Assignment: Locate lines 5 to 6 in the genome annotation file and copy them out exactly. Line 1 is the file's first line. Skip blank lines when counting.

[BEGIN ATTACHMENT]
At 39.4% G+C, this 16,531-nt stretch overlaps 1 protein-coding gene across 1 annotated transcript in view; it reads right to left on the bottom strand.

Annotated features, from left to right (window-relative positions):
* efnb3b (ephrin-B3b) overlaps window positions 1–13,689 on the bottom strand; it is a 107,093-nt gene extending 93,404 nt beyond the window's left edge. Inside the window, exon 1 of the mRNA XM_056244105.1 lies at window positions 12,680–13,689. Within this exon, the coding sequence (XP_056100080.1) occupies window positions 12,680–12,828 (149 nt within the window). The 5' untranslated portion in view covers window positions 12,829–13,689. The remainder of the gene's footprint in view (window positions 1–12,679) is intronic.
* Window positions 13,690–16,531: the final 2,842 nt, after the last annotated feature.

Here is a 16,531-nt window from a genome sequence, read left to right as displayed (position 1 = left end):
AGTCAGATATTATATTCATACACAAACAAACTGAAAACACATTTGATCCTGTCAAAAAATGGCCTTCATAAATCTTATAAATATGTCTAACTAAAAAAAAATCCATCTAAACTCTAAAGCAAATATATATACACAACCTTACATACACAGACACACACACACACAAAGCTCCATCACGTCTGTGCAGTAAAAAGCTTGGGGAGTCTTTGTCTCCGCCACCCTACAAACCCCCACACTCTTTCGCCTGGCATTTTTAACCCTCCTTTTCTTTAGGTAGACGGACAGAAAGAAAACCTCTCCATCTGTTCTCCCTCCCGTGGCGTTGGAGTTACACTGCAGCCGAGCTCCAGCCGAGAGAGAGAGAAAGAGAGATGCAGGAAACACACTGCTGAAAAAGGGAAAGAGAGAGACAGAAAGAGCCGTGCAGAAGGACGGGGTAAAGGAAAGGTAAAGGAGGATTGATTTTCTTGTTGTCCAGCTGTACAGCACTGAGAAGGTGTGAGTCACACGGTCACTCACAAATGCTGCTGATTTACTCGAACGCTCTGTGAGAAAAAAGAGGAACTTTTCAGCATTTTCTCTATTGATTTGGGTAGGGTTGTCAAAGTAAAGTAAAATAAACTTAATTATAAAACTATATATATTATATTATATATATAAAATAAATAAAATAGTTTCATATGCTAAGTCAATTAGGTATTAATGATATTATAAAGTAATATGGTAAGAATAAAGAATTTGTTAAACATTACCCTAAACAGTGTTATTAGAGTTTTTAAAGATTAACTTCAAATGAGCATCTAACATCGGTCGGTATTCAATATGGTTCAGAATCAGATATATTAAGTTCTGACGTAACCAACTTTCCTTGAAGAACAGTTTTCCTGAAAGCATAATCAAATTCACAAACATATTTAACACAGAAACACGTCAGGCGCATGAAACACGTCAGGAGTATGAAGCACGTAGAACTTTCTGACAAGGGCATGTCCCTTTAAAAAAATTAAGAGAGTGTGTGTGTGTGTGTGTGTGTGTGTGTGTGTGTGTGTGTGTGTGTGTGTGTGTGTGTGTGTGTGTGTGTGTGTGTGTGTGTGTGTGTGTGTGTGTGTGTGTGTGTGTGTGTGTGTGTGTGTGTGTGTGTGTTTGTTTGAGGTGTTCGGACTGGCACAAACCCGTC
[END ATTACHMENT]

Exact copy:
Here is a 16,531-nt window from a genome sequence, read left to right as displayed (position 1 = left end):
AGTCAGATATTATATTCATACACAAACAAACTGAAAACACATTTGATCCTGTCAAAAAATGGCCTTCATAAATCTTATAAATATGTCTAACTAAAAAAAAATCCATCTAAACTCTAAAGCAAATATATATACACAACCTTACATACACAGACACACACACACACAAAGCTCCATCACGTCTGTGCAGTAAAAAGCTTGGGGAGTCTTTGTCTCCGCCACCCTACAAACCCCCACACTCTTTCGCCTGGCATTTTTAACCCTCCTTTTCTTTAGGTAGACGGACAGAAAGAAAACCTCTCCATCTGTTCTCCCTCCCGTGGCGTTGGAGTTACACTGCAGCCGAGCTCCAGCCGAGAGAGAGAGAAAGAGAGATGCAGGAAACACACTGCTGAAAAAGGGAAAGAGAGAGACAGAAAGAGCCGTGCAGAAGGACGGGGTAAAGGAAAGGTAAAGGAGGATTGATTTTCTTGTTGTCCAGCTGTACAGCACTGAGAAGGTGTGAGTCACACGGTCACTCACAAATGCTGCTGATTTACTCGAACGCTCTGTGAGAAAAAAGAGGAACTTTTCAGCATTTTCTCTATTGATTTGGGTAGGGTTGTCAAAGTAAAGTAAAATAAACTTAATTATAAAACTATATATATTATATTATATATATAAAATAAATAAAATAGTTTCATATGCTAAGTCAATTAGGTATTAATGATATTATAAAGTAATATGGTAAGAATAAAGAATTTGTTAAACATTACCCTAAACAGTGTTATTAGAGTTTTTAAAGATTAACTTCAAATGAGCATCTAACATCGGTCGGTATTCAATATGGTTCAGAATCAGATATATTAAGTTCTGACGTAACCAACTTTCCTTGAAGAACAGTTTTCCTGAAAGCATAATCAAATTCACAAACATATTTAACACAGAAACACGTCAGGCGCATGAAACACGTCAGGAGTATGAAGCACGTAGAACTTTCTGACAAGGGCATGTCCCTTTAAAAAAATTAAGAGAGTGTGTGTGTGTGTGTGTGTGTGTGTGTGTGTGTGTGTGTGTGTGTGTGTGTGTGTGTGTGTGTGTGTGTGTGTGTGTGTGTGTGTGTGTGTGTGTGTGTGTGTGTGTGTGTGTGTGTGTGTGTGTGTGTGTTTGTTTGAGGTGTTCGGACTGGCACAAACCCGTC